: Mahdi Ali will try, for one last time, to get the old band together.
There’s him, front man Omar Abdulrahman, Ahmed Khalil, Majed Hassan, Hamadan Al-Kamali, Walid Abbas, Majed Naser, Abdelaziz Sanqour and Abdelaziz Haikal.
On Friday, a penalty shootout win over Al-Nasr saw the 2020-21 League Cup added to the recently won 2020 Super Cup in Shabab Al-Ahli’s trophy cabinet.
And when the Emirati coach leads the Dubai team into the group stages of the AFC Champions League this week, he will be doing so with a squad that’s packed with a group of players that he has known for close on to two decades now.
As coach of various UAE national age group teams from 2003 (U16s), and the senior team from 2012, Mahdi Ali was responsible for overseeing what has become known as the second Golden Generation of Emirati players.
A commendable, eye-catching performance at the 2012 London Olympics, winning the 2013 Gulf Cup of Nations in Manama, and finishing third at the 2015 AFC Asian Cup in Australia.
For a while it seemed the team, or as the coach always called them, “the group”, could do no wrong. Until, suddenly they could do little right.
Mahdi Ali’s rein as UAE coach ended in 2017 as the UAE’s bid to qualify for the 2018 World Cup in France, a genuine prospect at the time, began to crumble.
Since then, he has only taken charge of Shabab Al-Ahli; first in 2017-18, and then again in 2020.
Back at the club he represented for 15 years in the 1980s and 90s, and which he briefly coached in the 2009-10 season, Mahdi Ali is now overseeing something of renaissance at Shabab Al-Ahli.
In addition to the silverware, a 13-match unbeaten run has seen the team rise to third in the Arabian Gulf League table, though still a significant seven points behind leaders Al-Jazira, and six behind Baniyas.
Still, it showed that the old maestro can still get a tune out of his players.
Except that it is mostly the new faces that have been delivering the high notes, with many of the UAE core reduced to back-up performers.
Leading the charge line for Shabab Al-Ahli in recent months have been the club’s foreign contingent of the Brazilians Igor Jesus and Carlos Eduardo, Federico Cartabia of Argentina and the Uzbeks Jaloliddin Masharipov and Odiljon Hamrobekov.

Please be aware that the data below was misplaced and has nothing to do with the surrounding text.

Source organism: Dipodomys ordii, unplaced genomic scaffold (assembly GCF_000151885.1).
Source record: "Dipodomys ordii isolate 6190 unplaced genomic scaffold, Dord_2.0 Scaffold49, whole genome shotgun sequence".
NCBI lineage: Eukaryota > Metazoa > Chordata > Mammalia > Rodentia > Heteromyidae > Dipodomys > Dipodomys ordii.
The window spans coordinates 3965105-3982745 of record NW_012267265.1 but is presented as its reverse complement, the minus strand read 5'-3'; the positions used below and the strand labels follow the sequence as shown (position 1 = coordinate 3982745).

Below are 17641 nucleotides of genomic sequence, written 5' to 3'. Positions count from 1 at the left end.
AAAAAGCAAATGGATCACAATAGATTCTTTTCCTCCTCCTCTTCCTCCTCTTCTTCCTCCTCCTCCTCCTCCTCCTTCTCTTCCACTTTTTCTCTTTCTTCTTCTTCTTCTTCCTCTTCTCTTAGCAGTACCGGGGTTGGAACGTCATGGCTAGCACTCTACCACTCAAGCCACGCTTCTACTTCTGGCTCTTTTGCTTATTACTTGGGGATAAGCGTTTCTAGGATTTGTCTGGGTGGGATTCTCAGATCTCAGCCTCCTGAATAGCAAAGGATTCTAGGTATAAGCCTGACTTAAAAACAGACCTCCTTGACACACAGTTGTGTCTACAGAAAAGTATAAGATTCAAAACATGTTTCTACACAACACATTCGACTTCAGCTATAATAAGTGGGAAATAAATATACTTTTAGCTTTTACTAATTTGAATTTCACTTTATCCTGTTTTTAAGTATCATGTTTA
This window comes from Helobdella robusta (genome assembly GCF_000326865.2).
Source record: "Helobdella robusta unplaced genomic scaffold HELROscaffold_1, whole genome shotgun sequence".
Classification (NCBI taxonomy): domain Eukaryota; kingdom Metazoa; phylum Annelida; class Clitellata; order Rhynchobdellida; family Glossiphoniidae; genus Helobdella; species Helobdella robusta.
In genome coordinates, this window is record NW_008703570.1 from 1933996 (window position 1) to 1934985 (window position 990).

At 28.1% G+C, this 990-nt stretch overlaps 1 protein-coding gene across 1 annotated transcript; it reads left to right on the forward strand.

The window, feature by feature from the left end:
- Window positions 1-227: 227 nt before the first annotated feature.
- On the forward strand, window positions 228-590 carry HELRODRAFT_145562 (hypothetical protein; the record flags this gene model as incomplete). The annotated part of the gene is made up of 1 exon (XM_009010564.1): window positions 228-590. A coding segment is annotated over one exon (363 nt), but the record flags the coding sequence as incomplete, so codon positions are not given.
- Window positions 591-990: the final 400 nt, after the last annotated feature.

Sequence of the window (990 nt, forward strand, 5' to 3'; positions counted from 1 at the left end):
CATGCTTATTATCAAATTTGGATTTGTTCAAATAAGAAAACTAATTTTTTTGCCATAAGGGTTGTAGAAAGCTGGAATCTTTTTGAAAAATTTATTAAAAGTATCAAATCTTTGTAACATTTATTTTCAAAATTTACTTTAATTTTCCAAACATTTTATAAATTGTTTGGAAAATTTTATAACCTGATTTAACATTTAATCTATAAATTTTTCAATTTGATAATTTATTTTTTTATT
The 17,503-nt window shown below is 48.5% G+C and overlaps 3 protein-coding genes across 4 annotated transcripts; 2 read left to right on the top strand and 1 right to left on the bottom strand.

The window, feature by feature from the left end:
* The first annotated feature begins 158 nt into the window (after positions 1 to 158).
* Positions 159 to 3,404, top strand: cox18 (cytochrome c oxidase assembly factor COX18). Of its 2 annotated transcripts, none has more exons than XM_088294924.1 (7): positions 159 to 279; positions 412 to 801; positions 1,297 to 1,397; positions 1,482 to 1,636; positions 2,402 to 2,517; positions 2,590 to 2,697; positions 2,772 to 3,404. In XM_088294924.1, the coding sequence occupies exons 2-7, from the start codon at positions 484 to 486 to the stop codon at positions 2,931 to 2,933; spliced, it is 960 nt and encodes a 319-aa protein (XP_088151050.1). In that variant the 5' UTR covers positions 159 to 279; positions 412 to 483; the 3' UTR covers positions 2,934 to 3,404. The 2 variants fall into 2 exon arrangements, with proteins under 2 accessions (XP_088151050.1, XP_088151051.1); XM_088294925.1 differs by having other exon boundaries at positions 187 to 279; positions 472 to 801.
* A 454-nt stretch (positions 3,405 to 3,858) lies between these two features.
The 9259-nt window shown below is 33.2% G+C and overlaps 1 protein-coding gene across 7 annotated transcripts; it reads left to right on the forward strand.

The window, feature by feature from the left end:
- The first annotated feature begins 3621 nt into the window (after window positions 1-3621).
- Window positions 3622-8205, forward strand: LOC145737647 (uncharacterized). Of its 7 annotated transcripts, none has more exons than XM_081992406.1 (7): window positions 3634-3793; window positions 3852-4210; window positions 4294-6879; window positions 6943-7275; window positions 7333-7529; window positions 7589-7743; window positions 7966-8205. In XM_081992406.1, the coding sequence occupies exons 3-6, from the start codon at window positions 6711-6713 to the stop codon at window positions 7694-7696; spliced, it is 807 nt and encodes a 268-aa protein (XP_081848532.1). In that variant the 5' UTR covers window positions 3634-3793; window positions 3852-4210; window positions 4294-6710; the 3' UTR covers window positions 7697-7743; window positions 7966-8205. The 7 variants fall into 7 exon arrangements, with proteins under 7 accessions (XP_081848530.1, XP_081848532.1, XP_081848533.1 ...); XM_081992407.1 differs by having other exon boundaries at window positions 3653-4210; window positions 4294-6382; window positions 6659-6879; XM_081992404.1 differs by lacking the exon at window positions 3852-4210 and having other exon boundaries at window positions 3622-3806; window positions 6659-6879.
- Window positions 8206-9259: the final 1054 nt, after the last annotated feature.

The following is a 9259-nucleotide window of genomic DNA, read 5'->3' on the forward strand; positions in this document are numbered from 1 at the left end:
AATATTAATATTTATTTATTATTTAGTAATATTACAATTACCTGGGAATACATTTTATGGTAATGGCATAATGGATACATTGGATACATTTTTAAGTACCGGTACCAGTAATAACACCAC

And while many of the Emirati players continue to play their part, two of country’s leading lights over the last decade, and arguably two of its finest ever, for now remain nowhere to be seen.
Ahmed Khalil, winner of the 2015 Asian Footballer of the Year award for his stellar performances in Australian and for helping then still Al-Ahli to the AFC Champions League final has barely figured in the first team over the last few years.
As occasionally brilliant as he is frustrating, inconsistency and injuries have blighted his career.
Above all, there is still the long shadow of Omar Abdulrahman, the golden boy whose fall from grace could be seen as metaphor for the fading of the golden generation.
The UAE’s most gifted player of all time, Abdulrahman was for long linked with a move to a major European league that never came.
In the summer of 2018, he joined Al-Hilal in Saudi Arabia for what turned out to be an ill-fated, injury-disrupted spell.
A move to Abu Dhabi’s Al-Jazira a year later proved similarly unsuccessful, culminating in the previously unthinkable news that shocked Emirati and Middle East football supporters; Abdulrahman being released from his contract by the AGL leaders.
Perhaps it is fitting that a potential redemption arc has been offered at Shabab Al-Ahli under mentor Mahdi Ali, the man who oversaw Abdulrahman’s greatest hits.
But as the 29-year-old continues to recover from injury, Shabab Al-Ahli will go into the Champions League group stage held in Riyadh relying on the firepower of the foreign stars.
The first match against Istiklol, even before a ball has been kicked, has become a must-win match.
The team from Tajikistan will be seen as the group’s weakest link and while 2019 champions Al-Hilal take on AGMK of Uzbekistan, Shabab Al Ahli will be hoping to post three points on the board before the bigger challenges appear.
The second match will be against the hosts Al-Hilal, before a double-header against AGMK precedes the return match against Istiklol.
The last thing Mahdi Ali would want is to go into the final match against an on-form Hilal team needing a win to qualify to the knockout stages.
Still, the team is on a high after the League Cup triumph and perhaps the AFC Champions League fixtures have come at the perfect time for the UAE team – a glorious year remains a tantalizing possibility.
Just when the Emirati stars of the last decade take center-stage remains to be seen.